15 citations


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TL;DR: Reduced lymphocyte and platelet count, along with increased D-dimer levels, all significantly contributed to increased mortality and the optimization of glucose profile along with an adequate thrombotic complications preventive strategy must become routine practice in diseased SARS-CoV-2 infected patients.
Abstract: The presence of SARS-CoV-2 was officially documented in Europe at the end of February 2020. Despite many observations, the real impact of COVID-19 in the European Union (EU), its underlying factors and their contribution to mortality and morbidity outcomes were never systematically investigated. The aim of the present work is to provide an overview and a meta-analysis of main predictors and of country differences of severe acute respiratory syndrome coronavirus 2 (SARS-CoV-2) infection-associated mortality rate (MR) in hospitalized patients. Out of 3714 retrieved articles, 87 studies were considered, including 35,486 patients (mean age 60.9 ± 8.2 years) and 5867 deaths. After adjustment for confounders, diabetes mellitus was the best predictors of MR in an age- and sex-dependent manner, followed by chronic pulmonary obstructive diseases and malignancies. In both the US and Europe, MR was higher than that reported in Asia (25[20;29] % and 20[17;23] % vs. 13[10;17]%; both p < 0.02). Among clinical parameters, dyspnea, fatigue and myalgia, along with respiratory rate, emerged as the best predictors of MR. Finally, reduced lymphocyte and platelet count, along with increased D-dimer levels, all significantly contributed to increased mortality. The optimization of glucose profile along with an adequate thrombotic complications preventive strategy must become routine practice in diseased SARS-CoV-2 infected patients.

128 citations

Journal ArticleDOI
TL;DR: The incidence and mortality following OHCA was higher during the COVID-19 pandemic and there were significant variations in resuscitation practices during the pandemic.

114 citations

Journal ArticleDOI
TL;DR: In this paper, a 2-week, randomized, open-label, and controlled clinical study was conducted to evaluate the effect of quercetin phytosome R (QP) on mild severe acute respiratory syndrome coronavirus 2 (SARS-CoV-2) in COVID-19 patients.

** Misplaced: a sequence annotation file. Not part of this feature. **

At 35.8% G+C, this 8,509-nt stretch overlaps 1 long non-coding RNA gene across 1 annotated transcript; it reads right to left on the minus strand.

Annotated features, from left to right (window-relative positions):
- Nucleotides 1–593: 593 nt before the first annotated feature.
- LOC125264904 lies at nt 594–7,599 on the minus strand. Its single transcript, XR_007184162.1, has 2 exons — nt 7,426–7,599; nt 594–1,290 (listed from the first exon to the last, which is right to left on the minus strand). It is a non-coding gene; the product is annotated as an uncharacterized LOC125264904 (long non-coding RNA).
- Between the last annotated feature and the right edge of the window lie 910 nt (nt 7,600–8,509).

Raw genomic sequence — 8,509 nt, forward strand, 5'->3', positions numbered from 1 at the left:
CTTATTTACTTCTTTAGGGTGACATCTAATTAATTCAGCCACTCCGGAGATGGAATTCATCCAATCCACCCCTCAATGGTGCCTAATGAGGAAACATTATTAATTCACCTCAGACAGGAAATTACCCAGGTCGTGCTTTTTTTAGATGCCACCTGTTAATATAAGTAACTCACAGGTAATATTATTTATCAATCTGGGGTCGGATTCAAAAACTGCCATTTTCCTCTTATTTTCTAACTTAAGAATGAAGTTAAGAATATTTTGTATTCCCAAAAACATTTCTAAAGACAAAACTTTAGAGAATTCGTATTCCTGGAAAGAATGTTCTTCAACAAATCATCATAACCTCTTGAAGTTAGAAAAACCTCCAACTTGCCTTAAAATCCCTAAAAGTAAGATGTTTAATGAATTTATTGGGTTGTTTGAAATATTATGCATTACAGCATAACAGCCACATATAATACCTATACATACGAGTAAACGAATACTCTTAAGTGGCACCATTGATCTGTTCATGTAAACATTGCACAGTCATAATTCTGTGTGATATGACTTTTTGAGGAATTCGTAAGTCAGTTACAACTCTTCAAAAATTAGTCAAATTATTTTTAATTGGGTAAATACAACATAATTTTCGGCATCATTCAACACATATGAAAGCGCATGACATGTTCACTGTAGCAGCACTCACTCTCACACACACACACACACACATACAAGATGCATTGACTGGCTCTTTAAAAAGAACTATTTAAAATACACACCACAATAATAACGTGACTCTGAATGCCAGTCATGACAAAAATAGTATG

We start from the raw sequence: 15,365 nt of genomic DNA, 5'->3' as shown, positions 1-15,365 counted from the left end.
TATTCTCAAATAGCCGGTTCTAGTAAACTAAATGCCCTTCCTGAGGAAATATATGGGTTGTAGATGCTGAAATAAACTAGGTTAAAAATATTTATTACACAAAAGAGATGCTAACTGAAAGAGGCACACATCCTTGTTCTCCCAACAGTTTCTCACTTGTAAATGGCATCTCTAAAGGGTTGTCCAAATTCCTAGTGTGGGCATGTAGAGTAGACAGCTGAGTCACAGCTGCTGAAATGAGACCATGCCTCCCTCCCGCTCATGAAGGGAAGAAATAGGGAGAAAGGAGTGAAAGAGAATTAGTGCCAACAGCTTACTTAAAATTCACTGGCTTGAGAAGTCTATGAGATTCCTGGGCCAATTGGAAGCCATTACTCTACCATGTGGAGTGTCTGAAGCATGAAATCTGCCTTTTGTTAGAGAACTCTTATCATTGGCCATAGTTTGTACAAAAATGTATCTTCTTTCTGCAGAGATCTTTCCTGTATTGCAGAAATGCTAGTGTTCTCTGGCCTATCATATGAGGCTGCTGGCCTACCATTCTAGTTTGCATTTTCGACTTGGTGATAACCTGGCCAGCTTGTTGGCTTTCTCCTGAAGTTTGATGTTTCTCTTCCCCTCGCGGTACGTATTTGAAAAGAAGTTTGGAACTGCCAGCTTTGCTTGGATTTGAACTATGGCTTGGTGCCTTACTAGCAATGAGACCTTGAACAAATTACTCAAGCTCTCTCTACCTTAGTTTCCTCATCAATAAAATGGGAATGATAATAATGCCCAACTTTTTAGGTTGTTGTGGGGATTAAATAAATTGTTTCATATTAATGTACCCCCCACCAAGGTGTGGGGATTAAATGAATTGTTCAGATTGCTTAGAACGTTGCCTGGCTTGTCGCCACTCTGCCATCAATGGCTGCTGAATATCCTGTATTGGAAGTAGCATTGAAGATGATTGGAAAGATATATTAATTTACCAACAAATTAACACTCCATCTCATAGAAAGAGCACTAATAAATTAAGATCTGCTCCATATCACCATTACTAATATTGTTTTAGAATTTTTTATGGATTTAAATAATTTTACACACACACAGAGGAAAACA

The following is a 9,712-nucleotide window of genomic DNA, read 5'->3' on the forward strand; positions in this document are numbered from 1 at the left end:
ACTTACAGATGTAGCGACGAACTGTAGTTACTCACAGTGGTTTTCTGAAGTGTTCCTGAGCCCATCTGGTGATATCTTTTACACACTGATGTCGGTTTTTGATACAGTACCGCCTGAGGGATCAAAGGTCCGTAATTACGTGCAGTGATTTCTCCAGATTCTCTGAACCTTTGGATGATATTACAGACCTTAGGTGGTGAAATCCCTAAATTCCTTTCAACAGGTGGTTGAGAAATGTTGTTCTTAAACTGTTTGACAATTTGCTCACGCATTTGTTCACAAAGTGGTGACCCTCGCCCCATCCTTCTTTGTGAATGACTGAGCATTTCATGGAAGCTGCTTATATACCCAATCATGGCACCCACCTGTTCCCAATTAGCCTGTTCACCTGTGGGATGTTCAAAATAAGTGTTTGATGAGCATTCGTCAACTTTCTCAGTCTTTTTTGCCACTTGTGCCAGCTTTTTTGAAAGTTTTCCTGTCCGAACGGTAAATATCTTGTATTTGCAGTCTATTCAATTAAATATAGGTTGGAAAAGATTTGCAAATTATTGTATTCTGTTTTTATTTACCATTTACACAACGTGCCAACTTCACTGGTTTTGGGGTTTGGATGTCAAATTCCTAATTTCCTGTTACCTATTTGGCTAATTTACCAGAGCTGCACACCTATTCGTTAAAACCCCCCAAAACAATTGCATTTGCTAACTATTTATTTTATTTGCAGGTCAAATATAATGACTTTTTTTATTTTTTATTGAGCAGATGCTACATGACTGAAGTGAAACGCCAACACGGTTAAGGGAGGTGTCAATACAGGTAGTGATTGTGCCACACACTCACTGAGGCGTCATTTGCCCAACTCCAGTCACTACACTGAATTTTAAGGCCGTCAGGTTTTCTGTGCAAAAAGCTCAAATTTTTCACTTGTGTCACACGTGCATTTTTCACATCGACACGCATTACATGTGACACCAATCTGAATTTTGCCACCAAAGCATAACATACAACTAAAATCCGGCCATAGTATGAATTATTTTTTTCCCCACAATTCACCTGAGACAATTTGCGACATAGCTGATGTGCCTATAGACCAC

Abstract: Background: The severe acute respiratory syndrome coronavirus 2 (SARS-CoV-2) is the cause of the ongoing global pandemic known as COVID-19. Based on the potential antiviral role of quercetin, and on its described anti-blood clotting, anti-inflammatory and antioxidant properties, we hypothesize that subjects with mild COVID-19 treated with Quercetin Phytosome R (QP), a novel bioavailable form of quercetin, may have a shorter time to virus clearance, a milder symptomatology, and higher probabilities of a benign earlier resolution of the disease. Methods: In our 2-week, randomized, open-label, and controlled clinical study, we have enrolled 42 COVID-19 outpatients. Twenty-one have been treated with the standard of care (SC), and 21 with QP as add-on supplementation to the SC. Our main aims were to check virus clearance and symptoms. Results: The interim results reveal that after 1 week of treatment, 16 patients of the QP group were tested negative for SARS-CoV-2 and 12 patients had all their symptoms diminished;in the SC group, 2 patients were tested SARS-CoV-2 negative and 4 patients had their symptoms partially improved. By 2 weeks, the remaining 5 patients of the QP group tested negative for SARS-CoV-2, whereas in the SC group out of 19 remaining patients, 17 tested negatives by week 2, one tested negative by week 3 and one patient, still positive, expired by day 20. Concerning blood parameters, the add on therapy with QP, reduced LDH (-35.5%), Ferritin (-40%), CRP (-54.8%) and D-dimer (-11.9%). Conclusion: QP statistically shortens the timing of molecular test conversion from positive to negative, reducing at the same time symptoms severity and negative predictors of COVID-19.

98 citations

Journal ArticleDOI
TL;DR: The European Resuscitation Council Ethics guidelines as mentioned in this paper provide evidence-based recommendations for the ethical, routine practice of resuscitation and end-of-life care of adults and children.

90 citations